KAMPALA – Russia's foreign minister said his country supports reforming the U.N. Security Council to give a more powerful role to developing nations, including African countries.
Sergey Lavrov spoke Tuesday in Kampala, the Ugandan capital, after meeting with Ugandan President Yoweri Museveni.
"We confirmed our positions when it comes to the reforming of the U.N. Security Council," Lavrov said. “The main problem here is the underrepresentation in the Security Council of developing states and the only solution to this problem is bigger representation of Asian, African and Latin American countries.”
Uganda is the third stop on Lavrov's tour of Africa as Russia tries to break diplomatic isolation over its war in Ukraine. Lavrov will end his trip with a visit to Ethiopia, the headquarters of the 54-nation African Union.
Lavrov spoke alongside Museveni, a U.S. ally whose government also maintains friendly ties with Russia.
Uganda is one of 25 African nations that abstained or didn’t vote in the U.N. General Assembly resolution condemning Russia's invasion of Ukraine earlier this year. Many nations on the continent of 1.3 billion people have long-standing ties with Moscow, dating back to the Cold War when the Soviet Union supported their anti-colonial struggles.
Museveni said Tuesday that Russia has been a friend to Uganda for more than 100 years. Russia cannot suddenly become an enemy because of its rivalry with the U.S., he said.
“We want to make our own enemies, not fight other people's enemies,” Museveni said. “This is our doctrine."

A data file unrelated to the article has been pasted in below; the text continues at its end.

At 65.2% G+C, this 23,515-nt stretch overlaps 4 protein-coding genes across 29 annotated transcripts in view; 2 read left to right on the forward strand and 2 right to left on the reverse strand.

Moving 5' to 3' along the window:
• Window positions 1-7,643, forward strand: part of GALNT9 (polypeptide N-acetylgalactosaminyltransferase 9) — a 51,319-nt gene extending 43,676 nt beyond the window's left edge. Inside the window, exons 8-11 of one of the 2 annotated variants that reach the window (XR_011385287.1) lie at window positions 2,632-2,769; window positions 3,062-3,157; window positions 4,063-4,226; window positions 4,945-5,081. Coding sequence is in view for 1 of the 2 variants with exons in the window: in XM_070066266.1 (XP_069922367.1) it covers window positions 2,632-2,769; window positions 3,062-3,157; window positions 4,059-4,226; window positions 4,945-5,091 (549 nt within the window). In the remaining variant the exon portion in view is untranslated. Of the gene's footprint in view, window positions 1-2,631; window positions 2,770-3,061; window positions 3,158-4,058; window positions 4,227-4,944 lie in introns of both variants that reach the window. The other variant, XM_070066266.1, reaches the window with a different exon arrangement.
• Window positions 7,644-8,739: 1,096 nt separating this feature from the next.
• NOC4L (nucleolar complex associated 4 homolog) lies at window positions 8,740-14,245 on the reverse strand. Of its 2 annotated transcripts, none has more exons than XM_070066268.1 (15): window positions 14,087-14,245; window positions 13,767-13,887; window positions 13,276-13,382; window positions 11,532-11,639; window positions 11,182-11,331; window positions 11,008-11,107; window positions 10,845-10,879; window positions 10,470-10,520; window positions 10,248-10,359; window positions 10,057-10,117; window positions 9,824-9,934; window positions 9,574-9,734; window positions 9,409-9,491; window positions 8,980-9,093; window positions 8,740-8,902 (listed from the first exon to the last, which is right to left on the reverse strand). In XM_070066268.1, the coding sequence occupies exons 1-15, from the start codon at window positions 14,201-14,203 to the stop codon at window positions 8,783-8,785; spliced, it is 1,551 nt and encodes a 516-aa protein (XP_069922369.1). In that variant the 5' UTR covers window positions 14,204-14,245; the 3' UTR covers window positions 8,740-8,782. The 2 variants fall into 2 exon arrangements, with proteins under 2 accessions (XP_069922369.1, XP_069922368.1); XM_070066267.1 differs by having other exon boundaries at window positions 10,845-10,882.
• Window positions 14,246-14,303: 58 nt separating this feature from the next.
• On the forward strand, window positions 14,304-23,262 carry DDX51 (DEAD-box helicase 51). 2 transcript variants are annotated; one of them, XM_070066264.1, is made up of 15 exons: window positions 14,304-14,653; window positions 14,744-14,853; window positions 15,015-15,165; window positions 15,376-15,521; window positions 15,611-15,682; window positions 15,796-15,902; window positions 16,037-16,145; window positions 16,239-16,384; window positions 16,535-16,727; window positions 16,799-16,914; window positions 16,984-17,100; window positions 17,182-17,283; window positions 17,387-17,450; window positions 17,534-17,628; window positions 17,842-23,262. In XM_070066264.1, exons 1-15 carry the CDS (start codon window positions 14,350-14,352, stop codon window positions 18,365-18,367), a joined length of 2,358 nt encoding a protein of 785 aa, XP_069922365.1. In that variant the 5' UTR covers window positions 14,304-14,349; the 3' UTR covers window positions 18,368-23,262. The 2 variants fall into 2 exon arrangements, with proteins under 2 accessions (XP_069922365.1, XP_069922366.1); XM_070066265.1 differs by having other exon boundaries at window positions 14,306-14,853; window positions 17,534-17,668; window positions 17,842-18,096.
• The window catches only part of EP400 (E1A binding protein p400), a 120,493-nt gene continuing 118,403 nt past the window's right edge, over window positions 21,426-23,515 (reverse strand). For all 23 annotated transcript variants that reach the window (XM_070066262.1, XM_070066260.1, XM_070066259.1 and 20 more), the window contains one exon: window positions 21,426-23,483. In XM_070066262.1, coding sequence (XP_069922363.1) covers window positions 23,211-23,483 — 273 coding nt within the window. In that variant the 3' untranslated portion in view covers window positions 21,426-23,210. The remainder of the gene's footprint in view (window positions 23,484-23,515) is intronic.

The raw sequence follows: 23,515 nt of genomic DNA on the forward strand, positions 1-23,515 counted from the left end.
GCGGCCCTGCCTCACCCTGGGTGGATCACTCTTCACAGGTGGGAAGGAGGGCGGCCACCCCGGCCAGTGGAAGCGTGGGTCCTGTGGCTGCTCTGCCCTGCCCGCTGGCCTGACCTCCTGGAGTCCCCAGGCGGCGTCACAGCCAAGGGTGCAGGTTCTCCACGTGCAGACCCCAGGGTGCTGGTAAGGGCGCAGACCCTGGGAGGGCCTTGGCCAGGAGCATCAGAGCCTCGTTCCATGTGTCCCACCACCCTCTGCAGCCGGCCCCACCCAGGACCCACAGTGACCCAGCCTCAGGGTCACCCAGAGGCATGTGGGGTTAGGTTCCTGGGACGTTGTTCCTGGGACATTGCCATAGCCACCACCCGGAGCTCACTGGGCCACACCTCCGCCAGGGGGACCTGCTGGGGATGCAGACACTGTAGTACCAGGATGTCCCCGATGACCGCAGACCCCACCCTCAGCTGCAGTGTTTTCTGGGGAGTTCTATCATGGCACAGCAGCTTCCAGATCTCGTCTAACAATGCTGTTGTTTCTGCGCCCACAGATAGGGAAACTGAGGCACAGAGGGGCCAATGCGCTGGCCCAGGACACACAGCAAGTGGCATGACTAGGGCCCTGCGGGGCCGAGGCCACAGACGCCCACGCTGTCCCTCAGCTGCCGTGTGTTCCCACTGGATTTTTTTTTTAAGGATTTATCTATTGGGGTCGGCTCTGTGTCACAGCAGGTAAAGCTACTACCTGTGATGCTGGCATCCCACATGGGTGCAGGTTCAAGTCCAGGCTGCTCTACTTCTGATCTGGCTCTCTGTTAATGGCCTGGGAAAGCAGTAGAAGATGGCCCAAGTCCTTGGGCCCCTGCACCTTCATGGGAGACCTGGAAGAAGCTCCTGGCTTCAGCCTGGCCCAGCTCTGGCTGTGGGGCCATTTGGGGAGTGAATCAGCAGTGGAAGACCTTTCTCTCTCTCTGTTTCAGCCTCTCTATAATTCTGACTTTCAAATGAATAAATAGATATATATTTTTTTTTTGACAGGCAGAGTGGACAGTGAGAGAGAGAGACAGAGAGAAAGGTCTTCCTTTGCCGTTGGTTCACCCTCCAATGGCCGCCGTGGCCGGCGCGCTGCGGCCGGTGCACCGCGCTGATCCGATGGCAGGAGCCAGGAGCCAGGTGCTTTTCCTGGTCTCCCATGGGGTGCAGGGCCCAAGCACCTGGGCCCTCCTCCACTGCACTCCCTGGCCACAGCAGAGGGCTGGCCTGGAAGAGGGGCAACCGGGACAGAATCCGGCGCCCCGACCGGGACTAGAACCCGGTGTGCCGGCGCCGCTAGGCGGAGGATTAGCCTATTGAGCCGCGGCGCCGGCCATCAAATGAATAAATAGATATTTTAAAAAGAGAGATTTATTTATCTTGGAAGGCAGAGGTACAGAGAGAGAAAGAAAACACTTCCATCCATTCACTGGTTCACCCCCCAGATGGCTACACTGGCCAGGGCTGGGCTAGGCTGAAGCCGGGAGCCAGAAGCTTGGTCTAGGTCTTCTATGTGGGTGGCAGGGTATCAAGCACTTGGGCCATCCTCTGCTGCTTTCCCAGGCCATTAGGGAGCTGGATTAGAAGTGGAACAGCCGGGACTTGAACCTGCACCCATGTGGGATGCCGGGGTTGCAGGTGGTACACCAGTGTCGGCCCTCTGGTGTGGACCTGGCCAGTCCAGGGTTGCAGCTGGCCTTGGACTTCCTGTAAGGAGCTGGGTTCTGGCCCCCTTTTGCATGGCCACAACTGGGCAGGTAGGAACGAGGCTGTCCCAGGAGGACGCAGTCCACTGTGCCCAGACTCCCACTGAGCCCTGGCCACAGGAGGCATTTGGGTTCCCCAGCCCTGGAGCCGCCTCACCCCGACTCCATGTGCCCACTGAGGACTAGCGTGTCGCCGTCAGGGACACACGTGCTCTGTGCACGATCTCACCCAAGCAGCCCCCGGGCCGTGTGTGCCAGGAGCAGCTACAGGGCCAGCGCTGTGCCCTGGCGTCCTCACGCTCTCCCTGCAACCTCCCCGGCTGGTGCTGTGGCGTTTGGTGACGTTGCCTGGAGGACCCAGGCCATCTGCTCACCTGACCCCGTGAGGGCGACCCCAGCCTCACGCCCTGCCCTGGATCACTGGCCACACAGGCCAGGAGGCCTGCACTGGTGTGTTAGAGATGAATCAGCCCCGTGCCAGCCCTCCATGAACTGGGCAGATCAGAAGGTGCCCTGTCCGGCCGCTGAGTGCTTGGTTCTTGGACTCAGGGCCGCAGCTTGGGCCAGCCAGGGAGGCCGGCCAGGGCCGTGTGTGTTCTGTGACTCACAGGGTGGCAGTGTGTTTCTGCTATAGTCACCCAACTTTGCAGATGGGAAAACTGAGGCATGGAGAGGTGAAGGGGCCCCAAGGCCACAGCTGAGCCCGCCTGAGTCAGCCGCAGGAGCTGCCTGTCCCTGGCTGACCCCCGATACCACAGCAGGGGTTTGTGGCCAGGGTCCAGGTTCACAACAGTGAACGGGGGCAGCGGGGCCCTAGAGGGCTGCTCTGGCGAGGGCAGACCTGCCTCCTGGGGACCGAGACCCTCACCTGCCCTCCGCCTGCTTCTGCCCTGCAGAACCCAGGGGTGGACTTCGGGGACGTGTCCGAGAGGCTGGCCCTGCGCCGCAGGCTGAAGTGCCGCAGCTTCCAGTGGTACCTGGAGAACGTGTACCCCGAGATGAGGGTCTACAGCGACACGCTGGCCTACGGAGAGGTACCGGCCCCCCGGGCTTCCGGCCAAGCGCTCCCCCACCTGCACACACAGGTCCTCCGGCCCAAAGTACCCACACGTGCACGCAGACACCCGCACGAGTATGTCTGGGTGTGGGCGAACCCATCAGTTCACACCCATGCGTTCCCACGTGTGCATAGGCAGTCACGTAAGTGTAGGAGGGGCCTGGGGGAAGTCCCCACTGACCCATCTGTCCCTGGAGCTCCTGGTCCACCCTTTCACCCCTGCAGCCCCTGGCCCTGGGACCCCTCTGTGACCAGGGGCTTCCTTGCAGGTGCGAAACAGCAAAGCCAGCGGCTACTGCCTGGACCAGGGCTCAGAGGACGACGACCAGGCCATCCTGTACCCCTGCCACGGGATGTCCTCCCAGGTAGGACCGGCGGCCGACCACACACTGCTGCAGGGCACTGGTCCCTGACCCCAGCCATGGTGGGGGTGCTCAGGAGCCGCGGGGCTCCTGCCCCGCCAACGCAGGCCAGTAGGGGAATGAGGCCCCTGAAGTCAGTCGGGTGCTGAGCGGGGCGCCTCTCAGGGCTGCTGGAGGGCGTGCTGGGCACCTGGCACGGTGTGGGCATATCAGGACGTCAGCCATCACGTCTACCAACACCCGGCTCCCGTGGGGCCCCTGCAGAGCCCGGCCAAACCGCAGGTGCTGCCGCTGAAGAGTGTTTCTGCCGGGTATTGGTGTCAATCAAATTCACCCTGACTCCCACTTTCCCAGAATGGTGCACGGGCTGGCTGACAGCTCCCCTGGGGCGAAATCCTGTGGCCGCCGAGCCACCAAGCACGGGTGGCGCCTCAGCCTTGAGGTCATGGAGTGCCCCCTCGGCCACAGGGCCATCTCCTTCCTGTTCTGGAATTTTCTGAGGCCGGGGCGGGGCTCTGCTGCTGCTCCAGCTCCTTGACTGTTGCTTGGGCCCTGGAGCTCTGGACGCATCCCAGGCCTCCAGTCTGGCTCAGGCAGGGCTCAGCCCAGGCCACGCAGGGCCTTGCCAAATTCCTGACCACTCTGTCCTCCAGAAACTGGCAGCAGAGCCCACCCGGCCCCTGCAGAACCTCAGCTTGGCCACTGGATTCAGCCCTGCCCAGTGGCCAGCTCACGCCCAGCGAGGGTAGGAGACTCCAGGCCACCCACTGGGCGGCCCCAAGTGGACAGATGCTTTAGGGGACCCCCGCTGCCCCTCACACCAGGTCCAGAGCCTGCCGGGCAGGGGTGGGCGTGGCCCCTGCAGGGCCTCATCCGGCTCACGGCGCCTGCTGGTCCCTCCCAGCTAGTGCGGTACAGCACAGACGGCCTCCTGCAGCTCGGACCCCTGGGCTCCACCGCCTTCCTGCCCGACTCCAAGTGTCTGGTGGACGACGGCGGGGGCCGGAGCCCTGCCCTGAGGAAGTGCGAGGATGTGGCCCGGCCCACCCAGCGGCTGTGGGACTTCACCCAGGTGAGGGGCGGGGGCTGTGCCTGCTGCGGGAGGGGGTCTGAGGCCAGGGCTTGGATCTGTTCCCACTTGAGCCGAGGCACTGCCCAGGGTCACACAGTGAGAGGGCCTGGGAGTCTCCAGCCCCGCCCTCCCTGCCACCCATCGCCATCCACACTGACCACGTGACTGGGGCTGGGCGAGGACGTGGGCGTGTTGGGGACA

At the start of the war in Ukraine, Museveni and his son, Ugandan infantry commander Lt. Gen. Muhoozi Kainerugaba, made public comments widely seen as sympathetic toward Russia.
Russian officers regularly assist Uganda to maintain military equipment and authorities recently gave a contract to a Russian firm that will install tracking devices in military vehicles to combat violent crime.
African leaders in recent months have pressed for Africa's permanent representation on the U.N. Security Council. The matter of reforming the 15-member council has provoked debate for decades.
Museveni earlier this year said reforms would stop what he described as “mistakes” such as the removal from power of the late Libyan leader Muammar Gadhafi, who ruled for nearly 42 years before he was ousted by an uprising in 2011 and later was captured and killed.
The Security Council's five permanent members reflect the international power structure at the end of World War II: the United States, China, Russia, France and Britain. The council’s 10 other seats rotate among U.N. members who serve two-year terms.
While there is widespread support for revamping the council to reflect current global realities, efforts have been mired in national and regional rivalries.
The African Union has called for the council to be expanded to 26 members with six additional permanent seats, including two for Africa with veto power, and five non-permanent seats for Africa.